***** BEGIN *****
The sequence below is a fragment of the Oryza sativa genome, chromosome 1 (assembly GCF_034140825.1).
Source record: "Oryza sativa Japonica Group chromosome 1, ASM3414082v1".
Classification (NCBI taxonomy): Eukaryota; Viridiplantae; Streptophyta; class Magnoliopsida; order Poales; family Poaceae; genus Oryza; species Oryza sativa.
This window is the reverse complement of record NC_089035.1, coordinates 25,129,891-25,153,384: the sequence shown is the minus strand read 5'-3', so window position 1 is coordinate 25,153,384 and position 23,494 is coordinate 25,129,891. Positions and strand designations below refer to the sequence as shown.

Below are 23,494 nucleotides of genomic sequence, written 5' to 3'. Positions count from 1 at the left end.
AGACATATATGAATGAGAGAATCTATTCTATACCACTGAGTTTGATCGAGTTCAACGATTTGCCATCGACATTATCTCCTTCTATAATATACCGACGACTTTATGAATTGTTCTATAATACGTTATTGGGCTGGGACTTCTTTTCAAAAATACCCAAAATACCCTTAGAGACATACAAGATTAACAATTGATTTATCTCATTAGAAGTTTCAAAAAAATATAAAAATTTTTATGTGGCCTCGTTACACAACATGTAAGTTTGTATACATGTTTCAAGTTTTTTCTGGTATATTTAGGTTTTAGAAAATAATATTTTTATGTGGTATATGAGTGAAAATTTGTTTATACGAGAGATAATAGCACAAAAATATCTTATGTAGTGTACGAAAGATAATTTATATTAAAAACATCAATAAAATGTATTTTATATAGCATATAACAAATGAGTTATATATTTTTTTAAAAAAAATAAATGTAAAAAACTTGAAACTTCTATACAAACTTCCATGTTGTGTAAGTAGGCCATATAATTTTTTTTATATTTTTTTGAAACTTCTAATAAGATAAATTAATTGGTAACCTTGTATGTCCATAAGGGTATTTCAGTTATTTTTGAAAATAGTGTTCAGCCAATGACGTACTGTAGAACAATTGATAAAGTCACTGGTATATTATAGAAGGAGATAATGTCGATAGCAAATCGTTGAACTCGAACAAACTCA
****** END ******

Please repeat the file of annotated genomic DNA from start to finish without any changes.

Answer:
The sequence below is a fragment of the Oryza sativa genome, chromosome 1 (assembly GCF_034140825.1).
Source record: "Oryza sativa Japonica Group chromosome 1, ASM3414082v1".
Classification (NCBI taxonomy): Eukaryota; Viridiplantae; Streptophyta; class Magnoliopsida; order Poales; family Poaceae; genus Oryza; species Oryza sativa.
This window is the reverse complement of record NC_089035.1, coordinates 25,129,891-25,153,384: the sequence shown is the minus strand read 5'-3', so window position 1 is coordinate 25,153,384 and position 23,494 is coordinate 25,129,891. Positions and strand designations below refer to the sequence as shown.

Below are 23,494 nucleotides of genomic sequence, written 5' to 3'. Positions count from 1 at the left end.
AGACATATATGAATGAGAGAATCTATTCTATACCACTGAGTTTGATCGAGTTCAACGATTTGCCATCGACATTATCTCCTTCTATAATATACCGACGACTTTATGAATTGTTCTATAATACGTTATTGGGCTGGGACTTCTTTTCAAAAATACCCAAAATACCCTTAGAGACATACAAGATTAACAATTGATTTATCTCATTAGAAGTTTCAAAAAAATATAAAAATTTTTATGTGGCCTCGTTACACAACATGTAAGTTTGTATACATGTTTCAAGTTTTTTCTGGTATATTTAGGTTTTAGAAAATAATATTTTTATGTGGTATATGAGTGAAAATTTGTTTATACGAGAGATAATAGCACAAAAATATCTTATGTAGTGTACGAAAGATAATTTATATTAAAAACATCAATAAAATGTATTTTATATAGCATATAACAAATGAGTTATATATTTTTTTAAAAAAAATAAATGTAAAAAACTTGAAACTTCTATACAAACTTCCATGTTGTGTAAGTAGGCCATATAATTTTTTTTATATTTTTTTGAAACTTCTAATAAGATAAATTAATTGGTAACCTTGTATGTCCATAAGGGTATTTCAGTTATTTTTGAAAATAGTGTTCAGCCAATGACGTACTGTAGAACAATTGATAAAGTCACTGGTATATTATAGAAGGAGATAATGTCGATAGCAAATCGTTGAACTCGAACAAACTCA